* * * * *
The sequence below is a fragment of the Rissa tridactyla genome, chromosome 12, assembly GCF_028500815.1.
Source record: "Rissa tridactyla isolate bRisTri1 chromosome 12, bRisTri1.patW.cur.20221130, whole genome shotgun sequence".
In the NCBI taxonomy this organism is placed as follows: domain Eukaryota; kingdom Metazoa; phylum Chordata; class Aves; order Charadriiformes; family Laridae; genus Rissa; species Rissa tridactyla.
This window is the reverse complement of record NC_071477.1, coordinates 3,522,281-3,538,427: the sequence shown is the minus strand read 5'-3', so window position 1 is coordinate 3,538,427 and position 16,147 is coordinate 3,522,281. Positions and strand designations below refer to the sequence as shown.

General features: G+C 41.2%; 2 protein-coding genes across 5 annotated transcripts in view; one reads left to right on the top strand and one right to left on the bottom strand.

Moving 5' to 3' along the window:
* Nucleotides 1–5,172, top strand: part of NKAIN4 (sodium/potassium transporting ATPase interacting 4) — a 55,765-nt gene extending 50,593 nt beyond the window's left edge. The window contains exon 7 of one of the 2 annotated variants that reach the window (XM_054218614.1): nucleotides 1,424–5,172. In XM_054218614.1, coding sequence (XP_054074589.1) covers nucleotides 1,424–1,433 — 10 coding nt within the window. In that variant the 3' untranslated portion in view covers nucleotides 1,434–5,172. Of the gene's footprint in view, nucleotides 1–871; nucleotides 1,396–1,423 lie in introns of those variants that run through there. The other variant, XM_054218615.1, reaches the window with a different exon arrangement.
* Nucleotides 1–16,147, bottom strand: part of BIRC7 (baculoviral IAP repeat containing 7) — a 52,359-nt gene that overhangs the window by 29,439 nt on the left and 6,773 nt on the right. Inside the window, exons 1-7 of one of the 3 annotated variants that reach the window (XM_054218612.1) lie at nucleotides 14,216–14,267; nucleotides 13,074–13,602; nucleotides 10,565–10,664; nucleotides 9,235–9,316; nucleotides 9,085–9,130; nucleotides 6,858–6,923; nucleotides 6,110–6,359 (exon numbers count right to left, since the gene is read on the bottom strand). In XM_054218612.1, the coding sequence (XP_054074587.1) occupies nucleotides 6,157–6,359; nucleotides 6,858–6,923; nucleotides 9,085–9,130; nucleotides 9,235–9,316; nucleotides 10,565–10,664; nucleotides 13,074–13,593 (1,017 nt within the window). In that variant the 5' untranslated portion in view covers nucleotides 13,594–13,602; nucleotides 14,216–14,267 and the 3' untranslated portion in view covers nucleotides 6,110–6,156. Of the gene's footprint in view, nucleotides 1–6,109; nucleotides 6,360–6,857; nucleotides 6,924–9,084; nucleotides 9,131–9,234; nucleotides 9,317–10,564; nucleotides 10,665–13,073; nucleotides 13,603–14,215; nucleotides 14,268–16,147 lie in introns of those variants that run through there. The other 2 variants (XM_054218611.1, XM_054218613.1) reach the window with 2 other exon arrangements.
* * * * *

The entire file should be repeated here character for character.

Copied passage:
The sequence below is a fragment of the Rissa tridactyla genome, chromosome 12, assembly GCF_028500815.1.
Source record: "Rissa tridactyla isolate bRisTri1 chromosome 12, bRisTri1.patW.cur.20221130, whole genome shotgun sequence".
In the NCBI taxonomy this organism is placed as follows: domain Eukaryota; kingdom Metazoa; phylum Chordata; class Aves; order Charadriiformes; family Laridae; genus Rissa; species Rissa tridactyla.
This window is the reverse complement of record NC_071477.1, coordinates 3,522,281-3,538,427: the sequence shown is the minus strand read 5'-3', so window position 1 is coordinate 3,538,427 and position 16,147 is coordinate 3,522,281. Positions and strand designations below refer to the sequence as shown.

General features: G+C 41.2%; 2 protein-coding genes across 5 annotated transcripts in view; one reads left to right on the top strand and one right to left on the bottom strand.

Moving 5' to 3' along the window:
* Nucleotides 1–5,172, top strand: part of NKAIN4 (sodium/potassium transporting ATPase interacting 4) — a 55,765-nt gene extending 50,593 nt beyond the window's left edge. The window contains exon 7 of one of the 2 annotated variants that reach the window (XM_054218614.1): nucleotides 1,424–5,172. In XM_054218614.1, coding sequence (XP_054074589.1) covers nucleotides 1,424–1,433 — 10 coding nt within the window. In that variant the 3' untranslated portion in view covers nucleotides 1,434–5,172. Of the gene's footprint in view, nucleotides 1–871; nucleotides 1,396–1,423 lie in introns of those variants that run through there. The other variant, XM_054218615.1, reaches the window with a different exon arrangement.
* Nucleotides 1–16,147, bottom strand: part of BIRC7 (baculoviral IAP repeat containing 7) — a 52,359-nt gene that overhangs the window by 29,439 nt on the left and 6,773 nt on the right. Inside the window, exons 1-7 of one of the 3 annotated variants that reach the window (XM_054218612.1) lie at nucleotides 14,216–14,267; nucleotides 13,074–13,602; nucleotides 10,565–10,664; nucleotides 9,235–9,316; nucleotides 9,085–9,130; nucleotides 6,858–6,923; nucleotides 6,110–6,359 (exon numbers count right to left, since the gene is read on the bottom strand). In XM_054218612.1, the coding sequence (XP_054074587.1) occupies nucleotides 6,157–6,359; nucleotides 6,858–6,923; nucleotides 9,085–9,130; nucleotides 9,235–9,316; nucleotides 10,565–10,664; nucleotides 13,074–13,593 (1,017 nt within the window). In that variant the 5' untranslated portion in view covers nucleotides 13,594–13,602; nucleotides 14,216–14,267 and the 3' untranslated portion in view covers nucleotides 6,110–6,156. Of the gene's footprint in view, nucleotides 1–6,109; nucleotides 6,360–6,857; nucleotides 6,924–9,084; nucleotides 9,131–9,234; nucleotides 9,317–10,564; nucleotides 10,665–13,073; nucleotides 13,603–14,215; nucleotides 14,268–16,147 lie in introns of those variants that run through there. The other 2 variants (XM_054218611.1, XM_054218613.1) reach the window with 2 other exon arrangements.